O-Gauge Garden Layout
Construction of my O-Gauge Garden Railway
A pile of fresh cedar lumber waits to be cut, as construction of my deck benches and garden railway begins. Here,
I have my chop saw set up on my old deck. The line will come out of the house, around the deck and into the raised garden.
The deck benches and planters are built and stained. The cedar roadbed stands out, as it is yet to be stained.
Vincent Chan, Copyright 2009
Coming off the deck, the roadbed makes an S-curve around the compost bin as it makes a 3% grade along the fence. It requires
almost the total 25ft length of the fence to make it down to the level of the garden bed.
The return loop by the garden shed. The roadbed is stained before I screwed down the track. Currently, I use Atlas-O track,
which is supposed to be UV compatible.
A small scratch built town sits in the back corner of the garden. It is modelled after my local part of Toronto, Bloor West
Village. The solar powered lighthouse at the back of the picture is from the local garden centre.
The same town by night. All the lighting is LED, with a PIC chip controlling the lighting sequence of each individual building.
A small scratch utility building - the power house. The window in the gabel end is actuall for the photocell. The building
houses a set of rechargable batteries. A 5W solar panel recharges the batteries during the day. At night the batteries
stored energy powers the town lights.
The power house by night. A white LED lights the entrance door.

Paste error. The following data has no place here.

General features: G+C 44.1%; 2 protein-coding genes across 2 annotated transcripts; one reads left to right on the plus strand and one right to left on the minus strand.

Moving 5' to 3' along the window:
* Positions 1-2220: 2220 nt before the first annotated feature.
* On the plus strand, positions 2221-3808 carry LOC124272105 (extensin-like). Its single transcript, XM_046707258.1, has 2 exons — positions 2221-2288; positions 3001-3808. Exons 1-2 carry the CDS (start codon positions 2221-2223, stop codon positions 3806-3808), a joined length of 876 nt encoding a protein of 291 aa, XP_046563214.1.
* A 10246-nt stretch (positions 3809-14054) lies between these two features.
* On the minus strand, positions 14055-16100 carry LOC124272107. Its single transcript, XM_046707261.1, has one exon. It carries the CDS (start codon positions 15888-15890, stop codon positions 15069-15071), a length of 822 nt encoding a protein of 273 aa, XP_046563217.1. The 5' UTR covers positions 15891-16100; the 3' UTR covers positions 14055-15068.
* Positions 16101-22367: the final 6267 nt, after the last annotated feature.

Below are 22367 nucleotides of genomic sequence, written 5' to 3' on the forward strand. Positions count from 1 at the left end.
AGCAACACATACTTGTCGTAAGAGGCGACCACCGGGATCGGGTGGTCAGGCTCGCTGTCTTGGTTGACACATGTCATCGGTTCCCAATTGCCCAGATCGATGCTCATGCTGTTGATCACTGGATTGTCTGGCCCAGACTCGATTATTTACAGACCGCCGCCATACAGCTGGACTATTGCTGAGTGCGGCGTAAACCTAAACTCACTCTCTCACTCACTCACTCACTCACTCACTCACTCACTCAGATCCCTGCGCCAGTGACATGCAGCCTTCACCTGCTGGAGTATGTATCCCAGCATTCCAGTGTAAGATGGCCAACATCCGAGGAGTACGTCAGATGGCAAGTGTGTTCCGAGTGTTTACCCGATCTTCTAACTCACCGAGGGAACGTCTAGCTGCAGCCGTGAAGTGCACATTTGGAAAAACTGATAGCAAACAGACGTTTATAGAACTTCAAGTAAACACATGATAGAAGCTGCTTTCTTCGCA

At the end close to the reversing loop, is a small waiting hut for train passengers. The hut is modelled after the hut in Bracebridge,
which is currently serviced by ONR's Northlander.
The rail in the foreground is used Gargraves that I picked up for cheap.
It lasted about 3 years before the basswood ties rotted.
A small door lets the train pass through to the inside. As the train is R/C controlled, the threshold of the door is simply
two slots in the wood for the train wheel flanges to fit into. This allows the door to close reasonably tight for the winter
Going through the S-curve, chopped nose GP-9 ONR1604 is followed by a flatcar with the R/C receiver and electronic speed control (ESC),
behind that is another flatcar carrying two 12V lead acid batteries wired in series.
Pulling a load of freshly picked tomatos and strawberries, fresh from my garden below. Leaving the right of the picture is the
flatcar with the 12V batteries.
The fresh garden produce express passes behind the town after running around the loop. A new spur line was added in front of
the town during the summer of 2008.
Plowing snow with two lead batteries used to weigh down the gondola. This first version of ONR1604 has all the control system
(a 433 MHz receiver module and LM18200 MOSFET motor driver) inside of the long hood.
Testing on my deck, the train easily goes through 1 inch (4 scale feet) of snow. I do need to back up the locomotive to get
a good running start at the snow.
Going through some deeper snow in the garden. The downhill grade helps in getting up a head of steam into the snow.
The plow is stopped, with the snow about as deep as the wedges itself. At this point the snow is about 3 inches deep.
I think for next winter, I'll have to build a rotary plow!
My latest interest, is live steam. Here my Mamod 0-2-0 is kitted out with R/C (not the throttle linkage to the front), increase
safety pressure valve and a Goodall valve for refilling. Burning alcohol (meths), the control is not very fine. I"ll need
to rebuild the engine with a new throttle and steam valves.